He mentions that UiB is involved in a research project to check how organisms in the deep sea sediment react to the deposition of crushed minerals. They will run a similar experiment on an area of sponge ground to see how much the sponges can tolerate.
According to the Akvaplan-niva report, international studies suggest that metals are released at up to 300 times harmful levels within 100 meters of where extraction occurs.
The consequences of this have been assessed as small to medium because it is only a small area that is affected, but more knowledge is needed, the researchers write.
Noise, light pollution, and vibrations are also possible disturbances. In the Akvaplan-niva report, the consequences of this for fish, marine mammals, and seabirds were assessed as small.
Moving too fast
Pedro Ribeiro thinks it is too early to assess how much mining-related disturbance deep sea life can withstand without it causing serious and irreversible damage to biodiversity.
There’s not much food at the bottom of the ocean, and conditions are harsh. Sometimes these deep sea creatures can be separated by long distances. But some seamounts and cliffs are dense with sponges, anemones, and other animals.
“Different areas are connected via larval dispersal. One population may be dependent on larvae emerging from another,” he says.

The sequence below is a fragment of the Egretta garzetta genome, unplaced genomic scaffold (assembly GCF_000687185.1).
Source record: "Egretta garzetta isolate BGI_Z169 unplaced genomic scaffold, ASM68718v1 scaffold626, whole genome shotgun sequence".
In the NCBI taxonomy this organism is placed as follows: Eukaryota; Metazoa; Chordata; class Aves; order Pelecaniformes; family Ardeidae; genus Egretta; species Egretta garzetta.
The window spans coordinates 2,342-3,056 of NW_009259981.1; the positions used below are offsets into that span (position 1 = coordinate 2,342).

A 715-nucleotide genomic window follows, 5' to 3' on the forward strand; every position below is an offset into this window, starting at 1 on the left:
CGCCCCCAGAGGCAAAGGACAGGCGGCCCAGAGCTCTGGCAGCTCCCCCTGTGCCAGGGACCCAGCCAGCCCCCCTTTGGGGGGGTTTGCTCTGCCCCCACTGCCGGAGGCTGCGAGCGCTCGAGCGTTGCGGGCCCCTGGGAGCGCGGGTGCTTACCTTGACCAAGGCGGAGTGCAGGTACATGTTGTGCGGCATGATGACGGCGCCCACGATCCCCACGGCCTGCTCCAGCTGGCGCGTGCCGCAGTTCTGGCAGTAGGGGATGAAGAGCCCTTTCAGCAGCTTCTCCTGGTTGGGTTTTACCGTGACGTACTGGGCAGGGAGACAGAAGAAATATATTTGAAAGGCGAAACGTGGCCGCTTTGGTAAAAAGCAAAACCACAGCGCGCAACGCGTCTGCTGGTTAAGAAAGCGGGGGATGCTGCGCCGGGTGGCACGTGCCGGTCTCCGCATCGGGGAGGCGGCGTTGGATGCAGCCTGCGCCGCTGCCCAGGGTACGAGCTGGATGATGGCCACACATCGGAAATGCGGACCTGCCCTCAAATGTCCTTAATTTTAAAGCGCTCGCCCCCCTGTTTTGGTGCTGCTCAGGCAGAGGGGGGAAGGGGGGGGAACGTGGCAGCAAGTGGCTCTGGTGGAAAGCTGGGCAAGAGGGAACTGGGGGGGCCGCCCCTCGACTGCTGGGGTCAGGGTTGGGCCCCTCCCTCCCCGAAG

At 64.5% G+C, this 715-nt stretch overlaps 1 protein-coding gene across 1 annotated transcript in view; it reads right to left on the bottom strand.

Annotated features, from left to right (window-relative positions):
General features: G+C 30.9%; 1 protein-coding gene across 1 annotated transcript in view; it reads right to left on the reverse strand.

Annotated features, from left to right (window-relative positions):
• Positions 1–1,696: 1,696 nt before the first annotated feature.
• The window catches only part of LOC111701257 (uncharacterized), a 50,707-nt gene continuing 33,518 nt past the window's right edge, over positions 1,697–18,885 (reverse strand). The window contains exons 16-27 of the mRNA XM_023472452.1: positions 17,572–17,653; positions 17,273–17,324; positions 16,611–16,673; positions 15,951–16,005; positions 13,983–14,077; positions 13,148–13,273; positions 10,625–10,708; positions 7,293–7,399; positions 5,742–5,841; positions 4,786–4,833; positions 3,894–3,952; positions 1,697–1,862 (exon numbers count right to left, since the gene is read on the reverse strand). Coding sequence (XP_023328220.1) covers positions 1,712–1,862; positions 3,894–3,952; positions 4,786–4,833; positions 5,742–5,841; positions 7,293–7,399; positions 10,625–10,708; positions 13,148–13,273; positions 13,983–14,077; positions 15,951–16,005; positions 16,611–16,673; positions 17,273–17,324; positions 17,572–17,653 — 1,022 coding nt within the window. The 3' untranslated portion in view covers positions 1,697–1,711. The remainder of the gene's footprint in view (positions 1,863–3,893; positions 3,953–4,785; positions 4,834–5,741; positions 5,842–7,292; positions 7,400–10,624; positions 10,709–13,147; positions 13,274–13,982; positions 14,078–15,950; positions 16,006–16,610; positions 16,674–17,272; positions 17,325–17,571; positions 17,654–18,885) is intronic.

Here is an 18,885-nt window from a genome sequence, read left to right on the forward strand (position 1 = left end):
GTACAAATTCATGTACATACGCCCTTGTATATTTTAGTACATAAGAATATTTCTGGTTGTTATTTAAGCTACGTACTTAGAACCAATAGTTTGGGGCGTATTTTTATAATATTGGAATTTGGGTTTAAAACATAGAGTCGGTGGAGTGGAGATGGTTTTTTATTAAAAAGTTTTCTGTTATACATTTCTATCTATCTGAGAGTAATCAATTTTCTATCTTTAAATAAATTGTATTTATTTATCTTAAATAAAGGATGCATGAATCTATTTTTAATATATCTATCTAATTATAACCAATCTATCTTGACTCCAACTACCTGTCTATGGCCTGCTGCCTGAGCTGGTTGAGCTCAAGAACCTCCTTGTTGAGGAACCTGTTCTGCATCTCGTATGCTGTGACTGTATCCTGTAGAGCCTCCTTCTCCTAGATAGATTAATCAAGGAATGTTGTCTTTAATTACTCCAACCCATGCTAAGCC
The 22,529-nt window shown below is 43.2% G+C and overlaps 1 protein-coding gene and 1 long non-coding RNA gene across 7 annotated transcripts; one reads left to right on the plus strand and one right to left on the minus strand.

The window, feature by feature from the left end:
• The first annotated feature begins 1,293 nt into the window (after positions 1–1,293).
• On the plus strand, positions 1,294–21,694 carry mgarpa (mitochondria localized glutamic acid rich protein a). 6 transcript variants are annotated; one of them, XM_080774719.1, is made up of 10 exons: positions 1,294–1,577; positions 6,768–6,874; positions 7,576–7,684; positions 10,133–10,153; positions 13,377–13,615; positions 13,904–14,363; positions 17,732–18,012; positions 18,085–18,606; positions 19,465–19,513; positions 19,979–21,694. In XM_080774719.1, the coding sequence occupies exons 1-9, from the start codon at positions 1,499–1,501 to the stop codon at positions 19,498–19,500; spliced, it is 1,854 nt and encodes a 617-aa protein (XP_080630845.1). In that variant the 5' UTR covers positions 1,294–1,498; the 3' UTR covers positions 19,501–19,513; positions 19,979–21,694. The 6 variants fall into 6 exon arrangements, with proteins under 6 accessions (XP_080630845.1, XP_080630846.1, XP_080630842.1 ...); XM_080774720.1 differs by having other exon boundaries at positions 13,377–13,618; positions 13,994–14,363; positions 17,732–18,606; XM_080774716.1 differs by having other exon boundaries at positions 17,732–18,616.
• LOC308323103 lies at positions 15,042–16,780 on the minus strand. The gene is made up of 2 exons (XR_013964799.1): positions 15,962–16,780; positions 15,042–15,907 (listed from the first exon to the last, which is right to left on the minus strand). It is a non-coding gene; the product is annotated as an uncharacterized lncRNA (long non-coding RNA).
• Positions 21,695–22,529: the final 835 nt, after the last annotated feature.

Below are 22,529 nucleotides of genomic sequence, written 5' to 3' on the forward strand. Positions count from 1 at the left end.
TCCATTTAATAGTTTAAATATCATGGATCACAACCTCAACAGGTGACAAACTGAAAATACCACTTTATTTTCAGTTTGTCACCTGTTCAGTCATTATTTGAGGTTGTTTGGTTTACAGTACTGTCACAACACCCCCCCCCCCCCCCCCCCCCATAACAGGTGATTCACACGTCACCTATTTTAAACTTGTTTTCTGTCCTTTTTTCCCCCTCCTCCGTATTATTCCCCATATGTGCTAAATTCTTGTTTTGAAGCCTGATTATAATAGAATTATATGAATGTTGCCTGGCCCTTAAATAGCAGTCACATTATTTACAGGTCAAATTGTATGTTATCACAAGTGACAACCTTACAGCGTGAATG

The young stages of many bottom-dwelling animals can travel with currents to establish populations on another seamount or on hydrothermal fields.
The connections between life on different seamounts is unknown. We need to know more about this to be able to assess how to protect this life, Ribeiro believes.
He also thinks we know too little about the effects of toxic substances in the water and about sediment plumes.
“It's possible to do the studies necessary to get the right answers,” he says. “In my opinion, the process is going too fast.”
Do not know enough about the connections
Much of the deep sea is still unknown terrain. How much do we really know about what lies in the deep sea off Norway?
“The area that has been proposed to be opened for exploration activities is enormous. If you think about how much area we have mapped in detail, filmed, and sampled, it's a very small area in comparison,” Mari Heggernes Eilertsen says.
Eilertsen studies the biology of the deep sea at the Centre for Deep Sea Research at UiB.
“We know quite a bit about the types of nature found in the area,” she says.
The researchers know there are different species that selectively live on soft bottoms, on seamounts, and at different depths.
“Many species in the deep sea are new to science, and we have described several new species from the area in question. But there is still a lot to be done. When you go up a level and talk about the ecology and function of the different communities there, we are really at the very early stages,” she says.
Community-level ecology is all about understanding how nutrients are used and transferred between different ecosystems and how the organisms spread and are connected genetically.
“We know very little about that. There are huge gaps in what we know,” she says. “These are things we need to understand better in order to say whether an industrial activity will only have a local effect or whether there will be ripple effects in the surrounding areas."
Translated by Nancy Bazilchuk